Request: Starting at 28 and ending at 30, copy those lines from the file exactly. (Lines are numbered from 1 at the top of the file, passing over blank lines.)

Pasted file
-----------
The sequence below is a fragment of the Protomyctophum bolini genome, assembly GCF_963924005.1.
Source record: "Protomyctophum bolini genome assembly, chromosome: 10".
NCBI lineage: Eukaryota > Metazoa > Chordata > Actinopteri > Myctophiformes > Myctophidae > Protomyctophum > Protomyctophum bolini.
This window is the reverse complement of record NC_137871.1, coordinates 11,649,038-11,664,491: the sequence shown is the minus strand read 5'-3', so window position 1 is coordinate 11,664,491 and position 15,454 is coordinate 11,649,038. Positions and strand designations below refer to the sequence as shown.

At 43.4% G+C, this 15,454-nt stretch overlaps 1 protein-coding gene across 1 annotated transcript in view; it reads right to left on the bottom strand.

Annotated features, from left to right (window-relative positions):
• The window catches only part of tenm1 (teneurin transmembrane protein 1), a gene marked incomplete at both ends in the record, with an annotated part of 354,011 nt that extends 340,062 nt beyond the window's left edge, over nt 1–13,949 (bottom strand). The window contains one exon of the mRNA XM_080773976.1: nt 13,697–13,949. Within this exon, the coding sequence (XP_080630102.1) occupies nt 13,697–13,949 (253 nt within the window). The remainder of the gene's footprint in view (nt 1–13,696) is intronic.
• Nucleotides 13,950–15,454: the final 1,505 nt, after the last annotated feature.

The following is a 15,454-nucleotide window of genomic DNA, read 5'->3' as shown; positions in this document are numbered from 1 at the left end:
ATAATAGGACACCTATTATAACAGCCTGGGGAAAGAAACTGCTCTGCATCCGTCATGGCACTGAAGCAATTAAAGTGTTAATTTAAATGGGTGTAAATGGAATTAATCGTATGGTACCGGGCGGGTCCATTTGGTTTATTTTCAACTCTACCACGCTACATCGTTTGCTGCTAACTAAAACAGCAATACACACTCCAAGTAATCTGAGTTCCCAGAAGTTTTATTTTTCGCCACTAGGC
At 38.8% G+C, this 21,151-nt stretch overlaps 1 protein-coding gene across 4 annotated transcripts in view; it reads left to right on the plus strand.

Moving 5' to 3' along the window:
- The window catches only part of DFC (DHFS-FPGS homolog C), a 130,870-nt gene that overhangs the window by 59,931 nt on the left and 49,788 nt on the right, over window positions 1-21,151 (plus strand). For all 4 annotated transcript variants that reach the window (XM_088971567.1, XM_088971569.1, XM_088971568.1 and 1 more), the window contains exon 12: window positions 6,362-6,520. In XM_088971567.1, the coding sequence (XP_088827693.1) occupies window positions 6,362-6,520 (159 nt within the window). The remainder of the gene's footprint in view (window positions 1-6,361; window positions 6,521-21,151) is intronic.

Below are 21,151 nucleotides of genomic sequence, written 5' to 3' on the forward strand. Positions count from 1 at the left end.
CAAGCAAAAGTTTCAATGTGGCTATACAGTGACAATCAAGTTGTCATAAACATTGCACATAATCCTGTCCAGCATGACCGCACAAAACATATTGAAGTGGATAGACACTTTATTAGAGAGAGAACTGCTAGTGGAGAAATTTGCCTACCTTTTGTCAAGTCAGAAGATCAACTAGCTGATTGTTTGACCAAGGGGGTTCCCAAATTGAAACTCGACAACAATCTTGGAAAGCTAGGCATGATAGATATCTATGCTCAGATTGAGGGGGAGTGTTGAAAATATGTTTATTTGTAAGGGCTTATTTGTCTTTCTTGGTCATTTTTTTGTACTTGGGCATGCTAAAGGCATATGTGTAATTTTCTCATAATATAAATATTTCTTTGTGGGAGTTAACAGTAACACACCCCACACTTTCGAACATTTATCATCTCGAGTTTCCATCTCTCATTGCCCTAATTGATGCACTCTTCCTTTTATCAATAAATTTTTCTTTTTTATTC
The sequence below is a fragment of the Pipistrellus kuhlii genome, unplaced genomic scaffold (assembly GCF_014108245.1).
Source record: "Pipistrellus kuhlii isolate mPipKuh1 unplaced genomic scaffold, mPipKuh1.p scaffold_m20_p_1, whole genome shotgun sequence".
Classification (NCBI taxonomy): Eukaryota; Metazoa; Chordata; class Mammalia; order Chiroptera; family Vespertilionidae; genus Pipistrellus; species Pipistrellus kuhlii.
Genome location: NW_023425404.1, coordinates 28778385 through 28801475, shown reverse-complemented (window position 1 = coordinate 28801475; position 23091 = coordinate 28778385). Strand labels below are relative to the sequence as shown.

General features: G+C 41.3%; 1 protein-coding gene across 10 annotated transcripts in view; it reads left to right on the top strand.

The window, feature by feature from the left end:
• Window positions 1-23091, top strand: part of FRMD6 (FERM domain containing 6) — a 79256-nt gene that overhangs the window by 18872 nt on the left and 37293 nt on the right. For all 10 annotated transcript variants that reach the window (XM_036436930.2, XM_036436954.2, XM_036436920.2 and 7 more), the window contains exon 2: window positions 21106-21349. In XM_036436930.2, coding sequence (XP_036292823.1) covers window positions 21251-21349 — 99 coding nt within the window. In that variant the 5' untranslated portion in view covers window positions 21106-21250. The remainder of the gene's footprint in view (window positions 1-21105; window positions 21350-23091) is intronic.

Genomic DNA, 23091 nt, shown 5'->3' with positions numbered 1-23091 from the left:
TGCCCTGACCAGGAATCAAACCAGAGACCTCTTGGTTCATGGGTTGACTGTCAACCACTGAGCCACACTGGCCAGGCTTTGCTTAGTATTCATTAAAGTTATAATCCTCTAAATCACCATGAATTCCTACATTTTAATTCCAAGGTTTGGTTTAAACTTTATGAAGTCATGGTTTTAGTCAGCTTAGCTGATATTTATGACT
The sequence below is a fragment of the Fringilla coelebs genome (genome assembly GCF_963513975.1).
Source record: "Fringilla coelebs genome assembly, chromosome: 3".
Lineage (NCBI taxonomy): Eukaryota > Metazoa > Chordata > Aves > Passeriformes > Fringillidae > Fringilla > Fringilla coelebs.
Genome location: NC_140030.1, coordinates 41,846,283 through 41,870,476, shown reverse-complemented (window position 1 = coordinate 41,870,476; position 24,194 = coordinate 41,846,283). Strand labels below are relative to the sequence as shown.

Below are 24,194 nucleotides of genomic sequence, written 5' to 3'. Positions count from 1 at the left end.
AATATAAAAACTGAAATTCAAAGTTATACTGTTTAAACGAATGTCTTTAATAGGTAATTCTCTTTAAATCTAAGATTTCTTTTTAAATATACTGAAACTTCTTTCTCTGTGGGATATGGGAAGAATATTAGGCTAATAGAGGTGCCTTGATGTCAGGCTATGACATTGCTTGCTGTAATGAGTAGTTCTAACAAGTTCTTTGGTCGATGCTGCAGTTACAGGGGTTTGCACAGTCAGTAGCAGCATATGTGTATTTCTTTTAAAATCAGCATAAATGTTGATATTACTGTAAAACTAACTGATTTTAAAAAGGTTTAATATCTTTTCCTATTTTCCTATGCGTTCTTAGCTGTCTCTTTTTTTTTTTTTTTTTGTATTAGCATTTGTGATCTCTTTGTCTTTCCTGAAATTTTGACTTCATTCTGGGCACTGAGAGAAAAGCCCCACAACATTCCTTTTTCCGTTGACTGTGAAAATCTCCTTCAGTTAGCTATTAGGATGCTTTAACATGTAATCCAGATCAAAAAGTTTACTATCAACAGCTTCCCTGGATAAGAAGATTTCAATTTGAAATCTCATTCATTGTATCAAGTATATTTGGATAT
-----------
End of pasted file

Genome location: NC_140030.1, coordinates 41,846,283 through 41,870,476, shown reverse-complemented (window position 1 = coordinate 41,870,476; position 24,194 = coordinate 41,846,283). Strand labels below are relative to the sequence as shown.

Below are 24,194 nucleotides of genomic sequence, written 5' to 3'. Positions count from 1 at the left end.
AATATAAAAACTGAAATTCAAAGTTATACTGTTTAAACGAATGTCTTTAATAGGTAATTCTCTTTAAATCTAAGATTTCTTTTTAAATATACTGAAACTTCTTTCTCTGTGGGATATGGGAAGAATATTAGGCTAATAGAGGTGCCTTGATGTCAGGCTATGACATTGCTTGCTGTAATGAGTAGTTCTAACAAGTTCTTTGGTCGATGCTGCAGTTACAGGGGTTTGCACAGTCAGTAGCAGCATATGTGTATTTCTTTTAAAATCAGCATAAATGTTGATATTACTGTAAAACTAACTGATTTTAAAAAGGTTTAATATCTTTTCCTATTTTCCTATGCGTTCTTAGCTGTCTCTTTTTTTTTTTTTTTTTGTATTAGCATTTGTGATCTCTTTGTCTTTCCTGAAATTTTGACTTCATTCTGGGCACTGAGAGAAAAGCCCCACAACATTCCTTTTTCCGTTGACTGTGAAAATCTCCTTCAGTTAGCTATTAGGATGCTTTAACATGTAATCCAGATCAAAAAGTTTACTATCAACAGCTTCCCTGGATAAGAAGATTTCAATTTGAAATCTCATTCATTGTATCAAGTATATTTGGATAT